If you have been arrested or charged with DUI in California, you need to speak with an attorney. Only an experienced DUI lawyer can ensure that your rights will be upheld throughout your case. Don’t try to fight a DUI charge alone or with inexperienced counsel. We have the experience in litigation that you need.

How are charges filed?
Under most circumstances, it is up to the decision of the District Attorney to file misdemeanor or criminal charges in the courts of Orange County. Sometimes, however, charges are filed by a Grand Jury. The decision to file charges is based on an exhaustive process of investigation, questioning, evaluating the evidence and determining whether or not the case is sufficiently strong to merit a prosecution. To put it simply, the DA will not normally move to file charges unless and until he or she believes that the case is likely to result in a conviction. In light of this, it is important to realize that the fact that charges have been filed against you means that the prosecutor has decided to get you convicted and is serious about winning the case against you.

What is bail?
In some cases, a criminal defendant may be released on his or her own recognizance. This means that the defendant is essentially allowed to leave jail upon the promise that he or she will return to court for the next scheduled date. If the judge has reason to believe that the defendant may not be reliable in this respect, such as if he or she thinks that the defendant might try to escape prosecution by leaving the state, it is likely that the judge will set bail. Bail is the amount of money which must be paid as a security against the defendant's early release. If he or she does return to court, the amount of bail will be returned, but the monies will be forfeited if the person fails to appear. The amount of bail may in some cases be reduced through effective argumentation on the part of a criminal defense attorney. Prior to posting bail call (800) 721-7710!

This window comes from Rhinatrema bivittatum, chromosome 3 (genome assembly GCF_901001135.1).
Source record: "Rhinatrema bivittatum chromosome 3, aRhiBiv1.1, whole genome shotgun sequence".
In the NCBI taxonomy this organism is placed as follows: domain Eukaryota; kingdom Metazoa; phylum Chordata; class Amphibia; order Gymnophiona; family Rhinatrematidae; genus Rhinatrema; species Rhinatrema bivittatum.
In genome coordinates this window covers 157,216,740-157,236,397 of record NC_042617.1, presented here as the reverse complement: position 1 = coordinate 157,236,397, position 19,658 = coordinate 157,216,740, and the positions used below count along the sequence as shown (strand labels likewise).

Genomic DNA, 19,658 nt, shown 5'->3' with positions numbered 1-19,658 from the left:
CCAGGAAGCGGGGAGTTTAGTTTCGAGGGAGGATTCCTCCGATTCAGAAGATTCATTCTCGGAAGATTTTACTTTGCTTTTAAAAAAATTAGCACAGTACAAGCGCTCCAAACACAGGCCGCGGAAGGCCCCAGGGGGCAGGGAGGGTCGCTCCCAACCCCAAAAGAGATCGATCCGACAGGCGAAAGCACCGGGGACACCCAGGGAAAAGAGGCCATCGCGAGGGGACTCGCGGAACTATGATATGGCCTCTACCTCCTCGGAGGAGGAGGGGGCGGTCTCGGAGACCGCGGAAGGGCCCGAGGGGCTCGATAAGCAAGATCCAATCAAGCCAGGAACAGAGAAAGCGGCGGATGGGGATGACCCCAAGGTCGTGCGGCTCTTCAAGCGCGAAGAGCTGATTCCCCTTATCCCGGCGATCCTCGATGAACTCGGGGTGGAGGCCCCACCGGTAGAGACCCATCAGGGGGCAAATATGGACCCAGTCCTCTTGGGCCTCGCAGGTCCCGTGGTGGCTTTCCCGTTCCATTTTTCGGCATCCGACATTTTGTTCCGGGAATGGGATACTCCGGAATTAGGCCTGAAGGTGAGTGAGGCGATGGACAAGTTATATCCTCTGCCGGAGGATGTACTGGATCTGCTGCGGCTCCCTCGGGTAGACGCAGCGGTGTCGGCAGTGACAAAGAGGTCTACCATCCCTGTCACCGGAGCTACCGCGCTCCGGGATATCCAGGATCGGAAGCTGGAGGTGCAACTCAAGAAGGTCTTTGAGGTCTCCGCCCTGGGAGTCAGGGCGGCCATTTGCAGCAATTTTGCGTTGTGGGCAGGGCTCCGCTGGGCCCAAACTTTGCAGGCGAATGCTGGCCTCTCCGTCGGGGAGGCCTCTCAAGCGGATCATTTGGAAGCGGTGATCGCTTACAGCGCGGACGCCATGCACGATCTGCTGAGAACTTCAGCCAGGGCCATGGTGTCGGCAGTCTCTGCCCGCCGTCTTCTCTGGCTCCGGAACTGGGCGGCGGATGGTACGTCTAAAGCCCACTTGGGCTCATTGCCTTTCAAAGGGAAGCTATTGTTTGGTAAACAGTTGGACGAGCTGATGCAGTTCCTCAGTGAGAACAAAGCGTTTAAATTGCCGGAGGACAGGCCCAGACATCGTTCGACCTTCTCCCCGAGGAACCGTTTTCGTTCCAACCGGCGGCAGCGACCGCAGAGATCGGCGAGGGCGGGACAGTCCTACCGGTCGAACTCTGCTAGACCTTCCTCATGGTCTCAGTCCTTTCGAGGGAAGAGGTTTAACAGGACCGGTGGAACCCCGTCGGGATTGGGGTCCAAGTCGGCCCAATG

What is an arraignment?
The arraignment is the first time that a criminal suspect will appear in court. It is at the arraignment that the judge initially reads the charges to the suspect, who then becomes the defendant in the case. In most cases it will occur within hours of the arrest, or perhaps on the day following the arrest. At the arraignment, the defendant must enter a plea, such as guilty or not guilty; bail is set at the arraignment, and the decision is made whether or not the person will be released prior to trial.

What is a preliminary hearing?
In felony cases only, a defendant has a right to a speedy preliminary hearing within 10 court days of the date of arraignment. At this hearing the district attorney must present evidence sufficient to convince a judge that a felony has been committed and that the person charged IS the person who committed the crime. This type of hearing does not apply to misdemeanors.

What can I expect on my case?
Each case is different. There are individual consequences which necessarily flow from a finding of guilt on each offense. In addition, the individual defendant, his or her prior record and the circumstances surrounding this particular charge - including the court where the case is filed are all determining factors in reaching the ultimate disposition of a case.